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Math Help - [SOLVED] Difficult binomial theorem question(involving greatest integer function)?

  1. #1
    Super Member fardeen_gen's Avatar
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    [SOLVED] Difficult binomial theorem question(involving greatest integer function)?

    If (3√3 + 5)^9 = R and [R] denotes the greatest integer less than or equal to R, then:

    A) [R] is divisible by 10
    B) [R^2] is divisible by 512
    C) [R] is divisible by 15
    D) [R] is an even number


    More than one options may be correct.
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  2. #2
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    Binomial

    Hello again fardeen_gen

    As with your previous posting, I'm not sure how you're supposed to tackle this question. I have used a calculator, and found [R] to be 1191041440. So A and D are true. The others are not.

    Grandad
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    Quote Originally Posted by fardeen_gen View Post
    If (3√3 + 5)^9 = R and [R] denotes the greatest integer less than or equal to R, then:

    A) [R] is divisible by 10
    B) [R^2] is divisible by 512
    C) [R] is divisible by 15
    D) [R] is an even number


    More than one options may be correct.
    Here is another approach:

    (3 \sqrt{3} + 5)^9 = \sum_{i=0}^9 \binom{9}{i} 3^{3(9-i)/2} 5^i
    (3 \sqrt{3} - 5)^9 = \sum_{i=0}^9 (-1)^i \binom{9}{i} 3^{3(9-i)/2} 5^i

    Subtracting, the even-numbered terms cancel, yielding

    (3 \sqrt{3} + 5)^9 - (3 \sqrt{3} - 5)^9 = 2 \sum_{i=0}^4 \binom{9}{2i+1} 3^{3(4-i)} 5^{2i+1}

    So
    (3 \sqrt{3} + 5)^9  = (3 \sqrt{3} - 5)^9 + 2 \sum_{i=0}^4 \binom{9}{2i+1} 3^{3(4-i)} 5^{2i+1}

    [(3 \sqrt{3} + 5)^9] = 2 \sum_{i=0}^4 \binom{9}{2i+1} 3^{3(4-i)} 5^{2i+1}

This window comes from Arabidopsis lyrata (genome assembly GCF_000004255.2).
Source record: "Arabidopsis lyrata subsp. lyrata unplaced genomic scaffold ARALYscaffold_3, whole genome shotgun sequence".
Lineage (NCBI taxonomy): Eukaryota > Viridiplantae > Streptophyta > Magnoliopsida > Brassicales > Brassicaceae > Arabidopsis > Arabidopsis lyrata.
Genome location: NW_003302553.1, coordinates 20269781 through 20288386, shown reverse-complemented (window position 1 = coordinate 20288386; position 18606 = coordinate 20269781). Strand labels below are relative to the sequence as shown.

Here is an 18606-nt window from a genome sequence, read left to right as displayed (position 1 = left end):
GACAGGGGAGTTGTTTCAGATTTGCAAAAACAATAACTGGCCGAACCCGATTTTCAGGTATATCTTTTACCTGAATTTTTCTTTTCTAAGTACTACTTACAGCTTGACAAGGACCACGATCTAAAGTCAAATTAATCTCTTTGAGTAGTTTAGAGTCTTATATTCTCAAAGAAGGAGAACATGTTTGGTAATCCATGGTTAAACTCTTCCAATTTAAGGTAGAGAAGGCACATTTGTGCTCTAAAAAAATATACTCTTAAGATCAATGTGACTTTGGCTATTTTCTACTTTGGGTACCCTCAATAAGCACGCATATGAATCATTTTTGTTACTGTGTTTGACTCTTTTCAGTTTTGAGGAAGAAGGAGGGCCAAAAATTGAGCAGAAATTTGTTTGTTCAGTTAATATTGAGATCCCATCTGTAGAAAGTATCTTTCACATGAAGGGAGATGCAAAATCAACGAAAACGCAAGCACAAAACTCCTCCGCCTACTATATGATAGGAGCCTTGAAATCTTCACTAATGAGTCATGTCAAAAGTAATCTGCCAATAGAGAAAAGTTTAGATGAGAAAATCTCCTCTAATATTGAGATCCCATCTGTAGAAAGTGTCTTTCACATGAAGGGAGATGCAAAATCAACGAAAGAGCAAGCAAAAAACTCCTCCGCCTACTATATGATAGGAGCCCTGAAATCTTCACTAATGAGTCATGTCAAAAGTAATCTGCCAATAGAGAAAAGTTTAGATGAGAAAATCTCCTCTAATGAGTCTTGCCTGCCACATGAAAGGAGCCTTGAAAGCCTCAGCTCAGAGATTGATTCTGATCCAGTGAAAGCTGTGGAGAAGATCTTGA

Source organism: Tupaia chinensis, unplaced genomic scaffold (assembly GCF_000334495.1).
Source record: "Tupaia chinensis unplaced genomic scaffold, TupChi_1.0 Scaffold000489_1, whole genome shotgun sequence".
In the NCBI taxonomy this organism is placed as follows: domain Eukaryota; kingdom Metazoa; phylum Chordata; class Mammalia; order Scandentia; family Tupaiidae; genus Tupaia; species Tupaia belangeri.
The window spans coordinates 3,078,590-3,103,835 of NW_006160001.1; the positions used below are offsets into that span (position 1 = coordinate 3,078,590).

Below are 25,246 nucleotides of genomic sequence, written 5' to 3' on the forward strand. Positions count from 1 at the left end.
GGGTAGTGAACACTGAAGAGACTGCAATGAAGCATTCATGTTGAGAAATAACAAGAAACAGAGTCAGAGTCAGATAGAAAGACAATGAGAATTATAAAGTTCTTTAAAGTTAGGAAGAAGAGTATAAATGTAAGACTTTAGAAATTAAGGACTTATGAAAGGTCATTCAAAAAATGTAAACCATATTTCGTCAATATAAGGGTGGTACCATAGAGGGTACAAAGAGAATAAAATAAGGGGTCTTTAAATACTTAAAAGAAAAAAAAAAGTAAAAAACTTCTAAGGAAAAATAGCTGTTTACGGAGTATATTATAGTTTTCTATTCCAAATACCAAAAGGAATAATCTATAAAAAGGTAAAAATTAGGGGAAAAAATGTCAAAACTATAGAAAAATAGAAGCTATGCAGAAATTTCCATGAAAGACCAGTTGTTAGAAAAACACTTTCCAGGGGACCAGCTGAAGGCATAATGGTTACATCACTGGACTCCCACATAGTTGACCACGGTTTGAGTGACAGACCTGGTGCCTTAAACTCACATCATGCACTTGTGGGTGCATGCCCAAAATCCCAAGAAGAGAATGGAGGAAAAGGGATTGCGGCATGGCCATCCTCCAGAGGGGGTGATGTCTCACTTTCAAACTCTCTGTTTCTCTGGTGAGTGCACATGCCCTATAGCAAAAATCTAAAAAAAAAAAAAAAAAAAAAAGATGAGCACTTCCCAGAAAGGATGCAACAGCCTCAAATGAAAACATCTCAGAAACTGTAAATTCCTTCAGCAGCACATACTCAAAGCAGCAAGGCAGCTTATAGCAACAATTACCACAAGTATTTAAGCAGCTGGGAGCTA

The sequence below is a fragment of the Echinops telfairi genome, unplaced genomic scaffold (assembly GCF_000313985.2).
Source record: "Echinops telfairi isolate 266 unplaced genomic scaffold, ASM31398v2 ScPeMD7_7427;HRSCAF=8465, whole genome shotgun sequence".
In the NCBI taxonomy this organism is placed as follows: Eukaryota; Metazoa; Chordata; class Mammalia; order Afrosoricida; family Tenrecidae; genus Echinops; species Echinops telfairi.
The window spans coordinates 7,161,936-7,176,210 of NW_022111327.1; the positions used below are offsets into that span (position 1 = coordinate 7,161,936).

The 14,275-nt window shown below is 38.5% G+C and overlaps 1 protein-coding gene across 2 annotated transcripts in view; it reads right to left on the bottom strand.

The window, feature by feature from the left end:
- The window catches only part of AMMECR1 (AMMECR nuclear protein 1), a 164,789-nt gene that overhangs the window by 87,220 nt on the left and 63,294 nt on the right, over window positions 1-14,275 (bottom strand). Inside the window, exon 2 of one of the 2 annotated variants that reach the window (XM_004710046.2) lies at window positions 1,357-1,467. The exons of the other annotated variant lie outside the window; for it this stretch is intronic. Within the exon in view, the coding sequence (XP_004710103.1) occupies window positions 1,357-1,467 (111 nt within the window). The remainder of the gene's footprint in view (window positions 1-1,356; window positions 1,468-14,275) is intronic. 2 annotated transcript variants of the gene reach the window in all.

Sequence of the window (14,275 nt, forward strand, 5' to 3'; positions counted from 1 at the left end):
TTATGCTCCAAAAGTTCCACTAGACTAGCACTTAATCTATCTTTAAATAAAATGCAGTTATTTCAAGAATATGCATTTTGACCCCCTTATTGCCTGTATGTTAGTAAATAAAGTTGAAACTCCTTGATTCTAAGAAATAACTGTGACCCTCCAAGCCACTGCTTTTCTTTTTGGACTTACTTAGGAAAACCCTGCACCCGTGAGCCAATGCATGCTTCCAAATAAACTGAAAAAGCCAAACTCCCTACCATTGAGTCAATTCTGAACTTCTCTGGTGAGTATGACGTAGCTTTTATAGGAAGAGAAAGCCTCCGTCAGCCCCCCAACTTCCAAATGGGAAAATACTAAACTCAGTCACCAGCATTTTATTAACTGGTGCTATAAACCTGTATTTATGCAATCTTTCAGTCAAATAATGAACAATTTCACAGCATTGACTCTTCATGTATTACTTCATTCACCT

because
    0 < 3 \sqrt{3} - 5 < 1 and the summation is an integer.
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  4. #4
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    Binomial

    Quote Originally Posted by awkward View Post
    Here is another approach:

    (3 \sqrt{3} + 5)^9 = \sum_{i=0}^9 \binom{9}{i} 3^{3(9-i)/2} 5^i
    (3 \sqrt{3} - 5)^9 = \sum_{i=0}^9 (-1)^i \binom{9}{i} 3^{3(9-i)/2} 5^i

    Subtracting, the even-numbered terms cancel, yielding

    (3 \sqrt{3} + 5)^9 - (3 \sqrt{3} - 5)^9 = 2 \sum_{i=0}^4 \binom{9}{2i+1} 3^{3(4-i)} 5^{2i+1}

    So
    (3 \sqrt{3} + 5)^9  = (3 \sqrt{3} - 5)^9 + 2 \sum_{i=0}^4 \binom{9}{2i+1} 3^{3(4-i)} 5^{2i+1}

    [(3 \sqrt{3} + 5)^9] = 2 \sum_{i=0}^4 \binom{9}{2i+1} 3^{3(4-i)} 5^{2i+1}
    because
    0 < 3 \sqrt{3} - 5 < 1 and the summation is an integer.
    That is pretty neat! It's clear, then, that R is a multiple of 10. And it's not a multiple of 3, since all the terms are except the last. Therefore R is not a multiple of 15. Any idea how this might determine the truth of statement B? (Other than by evaluating [R], of course.)

    Grandad

    PS I have just looked again at statement B, and noticed that it is R^2, not just R. Since 512 = 2^9, this will be true if R is a multiple of 32. And it is. So B is true after all!
    Last edited by Grandad; February 14th 2009 at 10:08 PM.
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